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Microsoft 365

Microsoft Hopes 2019 is the Year of the Modern Desktop

Microsoft 365

In about a year, Windows 7 will reach its end of life and unless you are willing to open up the checkbook, you need to start planning to migrate. Along with Windows 7, Office 2010 will reach its end of life in the same year which means organizations that are running both platforms, a significant migration needs to occur in 2019.

While we don’t know how many organizations are running Office 2010, we can ballpark the number of users running Windows 7 at around 400 million. Microsoft has said that more than half of commercial active devices are already on Windows 10 but stated another way, there are still likely hundreds of millions of devices that need to move to Windows 10; many of which are still running in corporate environments.

For 2019, expect to see Microsoft make a huge push towards the ‘modern’ desktop‘. The primary reason for this is that the company sees a huge opportunity with customers who are upgrading to Windows 10 from Windows 7. While most large companies are likely utilizing Software Assurance (or similar) meaning, they are already paying annually for Windows, moving from 7 to 10, doesn’t move the revenue needle much for Microsoft. But, if Microsoft can get these customers to move to Microsoft 365, this is a sales-win for Redmond.

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And the pitch is quite easy here too. If you are running Windows 7 and Office 2010, you need to migrate from these legacy platforms to something new. And if you want to simplify the migration process and add new capabilities beyond what Office 2019 and Windows 10 offer, Microsoft 365 is the product that makes the most sense.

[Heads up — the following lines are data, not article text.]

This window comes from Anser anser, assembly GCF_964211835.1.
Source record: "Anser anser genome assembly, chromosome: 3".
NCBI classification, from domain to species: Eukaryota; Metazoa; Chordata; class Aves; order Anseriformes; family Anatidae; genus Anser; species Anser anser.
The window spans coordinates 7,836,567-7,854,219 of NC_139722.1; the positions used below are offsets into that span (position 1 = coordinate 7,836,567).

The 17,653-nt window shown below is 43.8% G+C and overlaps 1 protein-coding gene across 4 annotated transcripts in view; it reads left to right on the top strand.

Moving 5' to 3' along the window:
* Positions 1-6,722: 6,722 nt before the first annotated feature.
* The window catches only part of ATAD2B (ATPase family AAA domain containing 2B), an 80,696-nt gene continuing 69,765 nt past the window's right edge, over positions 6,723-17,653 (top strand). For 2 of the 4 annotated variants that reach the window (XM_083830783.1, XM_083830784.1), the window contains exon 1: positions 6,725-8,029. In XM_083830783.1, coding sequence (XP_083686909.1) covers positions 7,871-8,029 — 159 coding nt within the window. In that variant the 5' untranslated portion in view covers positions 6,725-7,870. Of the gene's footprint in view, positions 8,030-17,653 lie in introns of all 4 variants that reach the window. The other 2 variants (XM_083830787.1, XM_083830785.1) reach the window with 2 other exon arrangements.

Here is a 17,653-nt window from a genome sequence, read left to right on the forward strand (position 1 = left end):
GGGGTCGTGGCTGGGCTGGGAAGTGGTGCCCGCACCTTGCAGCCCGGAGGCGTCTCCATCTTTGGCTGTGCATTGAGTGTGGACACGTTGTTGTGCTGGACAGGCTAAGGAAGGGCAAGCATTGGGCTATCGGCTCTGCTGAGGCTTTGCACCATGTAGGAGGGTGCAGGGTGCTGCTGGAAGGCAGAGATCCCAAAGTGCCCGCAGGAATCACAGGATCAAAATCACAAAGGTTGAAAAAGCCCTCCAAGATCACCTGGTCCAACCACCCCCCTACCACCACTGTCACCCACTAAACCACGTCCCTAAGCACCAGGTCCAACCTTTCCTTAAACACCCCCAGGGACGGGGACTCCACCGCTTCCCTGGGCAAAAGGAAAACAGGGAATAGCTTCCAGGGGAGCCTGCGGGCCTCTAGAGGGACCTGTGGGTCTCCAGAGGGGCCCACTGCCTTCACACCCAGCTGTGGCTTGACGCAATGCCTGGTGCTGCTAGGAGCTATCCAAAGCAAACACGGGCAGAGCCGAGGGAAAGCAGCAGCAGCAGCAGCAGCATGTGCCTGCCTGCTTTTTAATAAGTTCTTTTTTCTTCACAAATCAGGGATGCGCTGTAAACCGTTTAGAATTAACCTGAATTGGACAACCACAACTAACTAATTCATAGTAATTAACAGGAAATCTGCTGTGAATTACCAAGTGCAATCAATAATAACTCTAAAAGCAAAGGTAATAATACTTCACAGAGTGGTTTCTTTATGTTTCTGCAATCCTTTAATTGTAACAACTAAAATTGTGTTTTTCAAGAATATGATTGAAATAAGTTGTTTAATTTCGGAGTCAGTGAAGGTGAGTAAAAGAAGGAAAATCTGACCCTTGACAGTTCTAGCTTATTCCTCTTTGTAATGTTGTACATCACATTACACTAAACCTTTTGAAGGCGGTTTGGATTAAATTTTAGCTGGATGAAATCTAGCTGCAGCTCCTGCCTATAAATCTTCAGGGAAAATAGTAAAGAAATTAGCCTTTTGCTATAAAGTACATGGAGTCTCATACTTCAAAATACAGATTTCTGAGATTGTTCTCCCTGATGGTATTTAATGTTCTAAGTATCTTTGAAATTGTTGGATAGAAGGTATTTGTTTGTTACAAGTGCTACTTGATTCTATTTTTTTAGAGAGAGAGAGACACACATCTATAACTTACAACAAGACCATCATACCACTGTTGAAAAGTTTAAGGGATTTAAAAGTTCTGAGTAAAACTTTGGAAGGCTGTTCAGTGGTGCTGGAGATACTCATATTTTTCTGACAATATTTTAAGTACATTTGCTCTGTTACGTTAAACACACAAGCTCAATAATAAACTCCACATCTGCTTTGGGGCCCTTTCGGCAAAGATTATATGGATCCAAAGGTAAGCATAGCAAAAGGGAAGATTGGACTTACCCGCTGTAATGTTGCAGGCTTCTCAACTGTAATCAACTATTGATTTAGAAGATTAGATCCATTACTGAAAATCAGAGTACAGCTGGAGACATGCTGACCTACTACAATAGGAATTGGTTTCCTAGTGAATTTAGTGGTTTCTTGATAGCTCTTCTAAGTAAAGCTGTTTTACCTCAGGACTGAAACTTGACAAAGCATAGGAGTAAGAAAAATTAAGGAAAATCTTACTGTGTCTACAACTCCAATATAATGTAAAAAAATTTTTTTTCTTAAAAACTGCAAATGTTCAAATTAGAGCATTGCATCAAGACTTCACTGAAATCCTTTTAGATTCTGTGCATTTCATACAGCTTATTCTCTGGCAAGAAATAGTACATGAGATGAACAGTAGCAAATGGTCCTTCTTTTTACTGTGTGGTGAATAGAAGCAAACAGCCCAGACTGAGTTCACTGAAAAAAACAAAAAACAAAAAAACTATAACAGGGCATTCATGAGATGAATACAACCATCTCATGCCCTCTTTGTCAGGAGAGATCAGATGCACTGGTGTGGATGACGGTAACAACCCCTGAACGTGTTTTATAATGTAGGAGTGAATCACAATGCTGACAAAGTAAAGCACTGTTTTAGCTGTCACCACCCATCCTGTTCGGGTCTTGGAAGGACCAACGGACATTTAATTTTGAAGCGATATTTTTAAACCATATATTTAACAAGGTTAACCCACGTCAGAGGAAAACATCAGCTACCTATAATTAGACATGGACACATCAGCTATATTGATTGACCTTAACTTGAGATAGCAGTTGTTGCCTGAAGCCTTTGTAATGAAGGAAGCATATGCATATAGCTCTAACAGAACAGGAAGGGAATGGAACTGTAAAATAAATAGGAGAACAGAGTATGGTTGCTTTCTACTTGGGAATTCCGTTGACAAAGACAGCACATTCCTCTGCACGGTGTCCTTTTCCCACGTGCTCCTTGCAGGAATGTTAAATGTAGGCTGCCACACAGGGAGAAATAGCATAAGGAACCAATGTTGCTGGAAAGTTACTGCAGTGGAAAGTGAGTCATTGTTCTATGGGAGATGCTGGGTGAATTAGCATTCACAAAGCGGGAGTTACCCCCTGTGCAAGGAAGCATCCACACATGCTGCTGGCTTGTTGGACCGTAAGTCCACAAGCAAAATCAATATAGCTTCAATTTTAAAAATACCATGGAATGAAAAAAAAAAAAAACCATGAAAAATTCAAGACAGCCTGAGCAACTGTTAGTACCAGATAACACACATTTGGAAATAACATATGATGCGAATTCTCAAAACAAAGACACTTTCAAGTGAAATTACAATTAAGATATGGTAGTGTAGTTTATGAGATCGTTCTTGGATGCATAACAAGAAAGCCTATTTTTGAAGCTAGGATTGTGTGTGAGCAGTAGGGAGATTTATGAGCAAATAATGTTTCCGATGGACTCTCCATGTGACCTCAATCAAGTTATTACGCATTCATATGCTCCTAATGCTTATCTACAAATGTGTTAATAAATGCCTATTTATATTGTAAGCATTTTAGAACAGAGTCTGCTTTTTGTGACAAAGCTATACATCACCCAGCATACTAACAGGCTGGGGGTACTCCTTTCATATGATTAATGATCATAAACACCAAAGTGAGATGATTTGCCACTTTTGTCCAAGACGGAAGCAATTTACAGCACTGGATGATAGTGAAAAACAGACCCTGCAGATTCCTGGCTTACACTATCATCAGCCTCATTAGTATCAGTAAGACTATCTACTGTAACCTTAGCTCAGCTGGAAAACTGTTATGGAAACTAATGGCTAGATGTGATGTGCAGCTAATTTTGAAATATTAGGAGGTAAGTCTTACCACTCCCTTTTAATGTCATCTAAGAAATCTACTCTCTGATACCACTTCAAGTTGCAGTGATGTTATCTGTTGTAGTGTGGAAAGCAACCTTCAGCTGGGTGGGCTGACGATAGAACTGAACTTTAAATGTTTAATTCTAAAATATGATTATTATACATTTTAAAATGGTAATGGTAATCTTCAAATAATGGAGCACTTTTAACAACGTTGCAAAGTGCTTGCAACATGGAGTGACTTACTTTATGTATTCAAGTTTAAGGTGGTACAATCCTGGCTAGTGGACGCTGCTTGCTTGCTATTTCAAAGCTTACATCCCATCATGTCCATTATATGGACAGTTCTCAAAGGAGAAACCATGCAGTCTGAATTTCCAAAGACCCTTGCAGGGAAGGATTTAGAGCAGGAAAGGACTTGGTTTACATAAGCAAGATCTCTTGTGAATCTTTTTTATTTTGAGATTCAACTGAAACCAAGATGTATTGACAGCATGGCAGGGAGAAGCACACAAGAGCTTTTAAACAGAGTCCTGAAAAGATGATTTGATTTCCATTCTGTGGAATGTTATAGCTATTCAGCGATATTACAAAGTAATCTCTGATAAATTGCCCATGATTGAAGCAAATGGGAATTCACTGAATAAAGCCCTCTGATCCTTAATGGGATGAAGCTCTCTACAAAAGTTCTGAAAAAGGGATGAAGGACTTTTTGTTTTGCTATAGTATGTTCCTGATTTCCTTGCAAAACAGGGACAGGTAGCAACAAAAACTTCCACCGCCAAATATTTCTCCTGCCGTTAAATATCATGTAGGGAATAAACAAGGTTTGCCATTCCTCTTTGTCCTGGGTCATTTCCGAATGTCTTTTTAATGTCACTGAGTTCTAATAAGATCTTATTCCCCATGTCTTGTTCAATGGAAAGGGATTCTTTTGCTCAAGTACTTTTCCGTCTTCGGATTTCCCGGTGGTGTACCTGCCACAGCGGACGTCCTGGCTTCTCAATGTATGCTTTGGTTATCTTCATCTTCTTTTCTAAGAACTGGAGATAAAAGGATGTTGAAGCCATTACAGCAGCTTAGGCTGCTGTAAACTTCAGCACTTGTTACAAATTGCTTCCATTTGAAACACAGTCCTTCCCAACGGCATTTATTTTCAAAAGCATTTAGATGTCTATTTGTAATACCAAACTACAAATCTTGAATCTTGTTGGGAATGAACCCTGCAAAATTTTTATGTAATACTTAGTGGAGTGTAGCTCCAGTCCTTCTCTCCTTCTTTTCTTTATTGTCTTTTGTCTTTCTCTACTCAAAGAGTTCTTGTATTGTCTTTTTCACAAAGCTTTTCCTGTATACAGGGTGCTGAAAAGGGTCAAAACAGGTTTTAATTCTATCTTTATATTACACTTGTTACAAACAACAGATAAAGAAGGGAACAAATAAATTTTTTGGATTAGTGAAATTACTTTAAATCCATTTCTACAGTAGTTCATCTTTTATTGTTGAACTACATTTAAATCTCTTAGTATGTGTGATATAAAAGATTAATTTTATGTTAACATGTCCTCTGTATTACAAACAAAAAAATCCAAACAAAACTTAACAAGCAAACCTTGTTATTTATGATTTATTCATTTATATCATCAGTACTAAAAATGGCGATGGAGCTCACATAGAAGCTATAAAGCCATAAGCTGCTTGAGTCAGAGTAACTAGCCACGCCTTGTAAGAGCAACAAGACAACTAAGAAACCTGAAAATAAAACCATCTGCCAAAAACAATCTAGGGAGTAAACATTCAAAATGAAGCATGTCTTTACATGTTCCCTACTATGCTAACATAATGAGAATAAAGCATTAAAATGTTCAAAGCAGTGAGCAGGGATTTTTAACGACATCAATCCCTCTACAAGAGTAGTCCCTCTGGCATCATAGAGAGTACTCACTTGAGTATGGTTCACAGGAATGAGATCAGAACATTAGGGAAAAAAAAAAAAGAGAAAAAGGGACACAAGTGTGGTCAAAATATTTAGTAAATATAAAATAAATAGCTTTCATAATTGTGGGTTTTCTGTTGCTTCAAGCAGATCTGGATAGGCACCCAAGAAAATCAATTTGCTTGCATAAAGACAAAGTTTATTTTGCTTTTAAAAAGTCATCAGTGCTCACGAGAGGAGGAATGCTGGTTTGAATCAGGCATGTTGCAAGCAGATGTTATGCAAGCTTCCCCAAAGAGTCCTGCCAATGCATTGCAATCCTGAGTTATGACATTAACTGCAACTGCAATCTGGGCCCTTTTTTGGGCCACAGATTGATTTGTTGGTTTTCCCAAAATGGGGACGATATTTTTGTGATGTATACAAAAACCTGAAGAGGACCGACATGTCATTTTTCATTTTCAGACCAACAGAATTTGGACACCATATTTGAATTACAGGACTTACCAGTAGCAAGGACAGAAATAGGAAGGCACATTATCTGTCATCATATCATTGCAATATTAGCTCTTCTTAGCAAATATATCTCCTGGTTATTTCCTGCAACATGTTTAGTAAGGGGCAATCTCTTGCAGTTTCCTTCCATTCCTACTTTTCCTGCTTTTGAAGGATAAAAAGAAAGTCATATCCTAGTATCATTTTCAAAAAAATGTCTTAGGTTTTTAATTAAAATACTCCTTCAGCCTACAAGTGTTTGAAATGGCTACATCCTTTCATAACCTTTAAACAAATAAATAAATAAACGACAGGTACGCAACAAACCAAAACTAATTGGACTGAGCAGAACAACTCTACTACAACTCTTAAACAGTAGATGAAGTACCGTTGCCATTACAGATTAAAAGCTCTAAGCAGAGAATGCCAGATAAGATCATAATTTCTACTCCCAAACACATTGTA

Microsoft pitches this as the most secure way to move forward with your computing environments; Windows 10 Enterprise and Office 365 Pro Plus. These two products, when used in conjunction, are expected to provide streamlined management, security, and end-user experience, as long as you believe the kool-aid that that company is distributing. And of course, this combined functionality also costs considerably more, for most users, than what you are paying for Windows 7 and Office 2010 currently.

That being said, streamlining the overhead of managing your environment does have a real-world impact on companies as it should free up IT staff to work on other value-add projects, like upgrading ERP; in theory. Additionally, it can also be argued that this arrangement of software and services will also provide your organization with better security as well. And considering that ransomware and social engineering attacks are becoming more sophisticated each year, letting Microsoft handle a large portion of the controls for your environment may not be a bad thing.

Microsoft has the data to know how many customers are running their magic combination of Windows 7 and Office 2010. While there are likely several other combinations of Office and Windows 7, this demographic is the target market to get them to move to Microsoft 365. During the next 12 months, expect to see the company push this platform with increased vigor compared to previous years as there is a serious incentive to get companies off of traditional on-premises iterations and into the company’s cloud platform.

Announced today, Microsoft and Walgreens have formed a partnership to develop new health care delivery models, technology and retail innovations but more importantly, more than 380,000 employees will be moving to Microsoft 365. If 2019 is going to be the year of the modern desktop, it is off to a good start for Redmond.

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Comments (1)

One response to “Microsoft Hopes 2019 is the Year of the Modern Desktop”

  1. <p>I cannot speak for all the corporations/entities, but I can say that our organization doesn't want Microsoft to be holding our corporate data. We like owning it on our own servers, therefore we have chosen not to update to Office 365. We don't have a choice about Windows 10.</p>

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Brad Sams has more than a decade of writing and publishing experience under his belt including helping to establish new and seasoned publications From breaking news about upcoming Microsoft products to telling the story of how a billion dollar brand was birthed in his book, Beneath a Surface, Brad is a well-rounded journalist who has established himself as a trusted name in the industry.
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